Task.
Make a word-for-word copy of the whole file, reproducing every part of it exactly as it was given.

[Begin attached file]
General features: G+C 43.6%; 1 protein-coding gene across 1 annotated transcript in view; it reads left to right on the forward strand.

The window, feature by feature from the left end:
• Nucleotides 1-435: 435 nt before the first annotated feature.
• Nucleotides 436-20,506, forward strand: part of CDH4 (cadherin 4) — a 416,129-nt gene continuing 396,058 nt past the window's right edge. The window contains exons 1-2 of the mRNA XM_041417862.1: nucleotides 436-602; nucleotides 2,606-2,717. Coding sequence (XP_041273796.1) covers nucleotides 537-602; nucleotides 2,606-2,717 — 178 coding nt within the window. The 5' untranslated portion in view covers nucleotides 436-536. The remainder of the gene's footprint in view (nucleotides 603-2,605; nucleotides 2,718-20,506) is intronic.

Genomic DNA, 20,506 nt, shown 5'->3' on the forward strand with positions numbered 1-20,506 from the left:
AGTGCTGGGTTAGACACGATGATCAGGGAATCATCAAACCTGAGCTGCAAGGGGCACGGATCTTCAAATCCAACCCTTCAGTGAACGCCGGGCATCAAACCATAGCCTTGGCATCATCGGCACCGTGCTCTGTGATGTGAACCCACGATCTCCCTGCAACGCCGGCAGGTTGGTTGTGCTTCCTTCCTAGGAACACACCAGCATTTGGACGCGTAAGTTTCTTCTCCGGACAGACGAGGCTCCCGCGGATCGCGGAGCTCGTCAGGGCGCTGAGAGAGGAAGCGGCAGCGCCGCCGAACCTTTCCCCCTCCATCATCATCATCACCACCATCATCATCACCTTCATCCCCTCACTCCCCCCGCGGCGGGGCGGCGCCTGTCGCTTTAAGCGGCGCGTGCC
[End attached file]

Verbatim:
General features: G+C 43.6%; 1 protein-coding gene across 1 annotated transcript in view; it reads left to right on the forward strand.

The window, feature by feature from the left end:
• Nucleotides 1-435: 435 nt before the first annotated feature.
• Nucleotides 436-20,506, forward strand: part of CDH4 (cadherin 4) — a 416,129-nt gene continuing 396,058 nt past the window's right edge. The window contains exons 1-2 of the mRNA XM_041417862.1: nucleotides 436-602; nucleotides 2,606-2,717. Coding sequence (XP_041273796.1) covers nucleotides 537-602; nucleotides 2,606-2,717 — 178 coding nt within the window. The 5' untranslated portion in view covers nucleotides 436-536. The remainder of the gene's footprint in view (nucleotides 603-2,605; nucleotides 2,718-20,506) is intronic.

Genomic DNA, 20,506 nt, shown 5'->3' on the forward strand with positions numbered 1-20,506 from the left:
AGTGCTGGGTTAGACACGATGATCAGGGAATCATCAAACCTGAGCTGCAAGGGGCACGGATCTTCAAATCCAACCCTTCAGTGAACGCCGGGCATCAAACCATAGCCTTGGCATCATCGGCACCGTGCTCTGTGATGTGAACCCACGATCTCCCTGCAACGCCGGCAGGTTGGTTGTGCTTCCTTCCTAGGAACACACCAGCATTTGGACGCGTAAGTTTCTTCTCCGGACAGACGAGGCTCCCGCGGATCGCGGAGCTCGTCAGGGCGCTGAGAGAGGAAGCGGCAGCGCCGCCGAACCTTTCCCCCTCCATCATCATCATCACCACCATCATCATCACCTTCATCCCCTCACTCCCCCCGCGGCGGGGCGGCGCCTGTCGCTTTAAGCGGCGCGTGCC